John Lennon sails the Megan Jaye from Newport, Rhode Island to Hamilton, Bermuda.
On the morning of June 5, 1980 John Lennon, along with Captain Hank Halstad, Tyler Coneys and his cousins, Ellen and Kevin, left Newport for Bermuda on the Megan Jaye, a 43-foot Hinckley sloop.
The sail from Newport, R.I., to Hamilton, Bermuda, was an epic voyage for Lennon. Not since Lennon had boarded Alan William’s mini-van and gone off to Hamburg had Lennon taken such an exciting leap into the unknown. He would be alone among strangers in a wild sea and was about to take the greatest risk, a risk that he had spent his whole life avoiding. John was about to fulfill one of his most cherished childhood fantasy, the great dream of going off to sea just as his father and grandfather had done before him. What happens next is inevitable, the ship ran into stormy seas and eventually a tempest. One after another the crew were incapacitated by sickness.
During the storm the Lennon took the wheel. He was petrified at the shear force driving the ship into the waves with spray stinging his face and streaming down over his glasses. After 15 minutes of this powerful experience, Lennon began to feel his courage rising. As the sea rose before him, Lennon shouted back in defiance, singing shanties, sailor’s songs and old ballads he had heard in Liverpool.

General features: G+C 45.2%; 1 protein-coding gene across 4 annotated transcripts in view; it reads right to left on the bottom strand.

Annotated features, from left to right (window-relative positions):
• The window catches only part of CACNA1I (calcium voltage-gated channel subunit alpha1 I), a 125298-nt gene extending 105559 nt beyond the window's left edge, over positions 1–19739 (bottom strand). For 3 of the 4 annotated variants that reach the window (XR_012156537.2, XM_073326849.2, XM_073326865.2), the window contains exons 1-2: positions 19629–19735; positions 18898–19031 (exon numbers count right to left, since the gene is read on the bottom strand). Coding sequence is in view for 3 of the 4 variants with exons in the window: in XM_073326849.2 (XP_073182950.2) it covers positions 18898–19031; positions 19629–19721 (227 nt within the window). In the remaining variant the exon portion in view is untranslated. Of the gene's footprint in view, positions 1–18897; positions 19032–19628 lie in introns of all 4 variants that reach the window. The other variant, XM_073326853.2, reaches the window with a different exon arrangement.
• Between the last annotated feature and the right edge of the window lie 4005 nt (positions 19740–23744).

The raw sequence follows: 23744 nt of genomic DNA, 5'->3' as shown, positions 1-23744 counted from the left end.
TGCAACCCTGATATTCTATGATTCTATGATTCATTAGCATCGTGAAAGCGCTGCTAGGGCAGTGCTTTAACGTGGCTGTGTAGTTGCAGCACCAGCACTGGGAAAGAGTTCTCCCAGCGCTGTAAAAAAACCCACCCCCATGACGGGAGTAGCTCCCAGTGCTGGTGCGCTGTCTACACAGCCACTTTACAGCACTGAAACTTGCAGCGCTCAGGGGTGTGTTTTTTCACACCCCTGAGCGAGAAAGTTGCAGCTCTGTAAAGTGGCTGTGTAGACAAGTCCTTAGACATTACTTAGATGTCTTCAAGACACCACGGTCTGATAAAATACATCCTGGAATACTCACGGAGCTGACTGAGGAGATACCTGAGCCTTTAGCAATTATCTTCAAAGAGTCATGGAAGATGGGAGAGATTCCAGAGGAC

Lennon recounted in an interview with Playboy,
“So there I was at the wheel with the wind and sea lashing out at me. At first I was terrified, but Captain Hank was at my side so I felt relatively safe because I knew he wouldn’t let me do anything stupid. After a while Captain Hank wasn’t feeling too well so he went to the cabin below.
“Once I accepted the reality of the situation, something greater than me took over and all of a sudden I lost my fear. I actually began to enjoy the experience and I started to shout out old sea shanties in the face of the storm, screaming at the thundering sky.”
The experience was life changing for John Lennon and after safely arriving in Bermuda on June 11th he inscribed in the logbook,
“Dear Megan there is no place like nowhere.” He also left a note for the captain and drew a caricature self-portrait and a sketch of the Megan Jaye sailing into the sunset. “Hank love John Lennon.”
The importance of the Megan Jaye experience cannot be emphasised too strongly after several years of lack of confidence and no recording this experience not only gave John his confidence back but also inspired him to write again the outcome being John’s final recording Double Fantasy.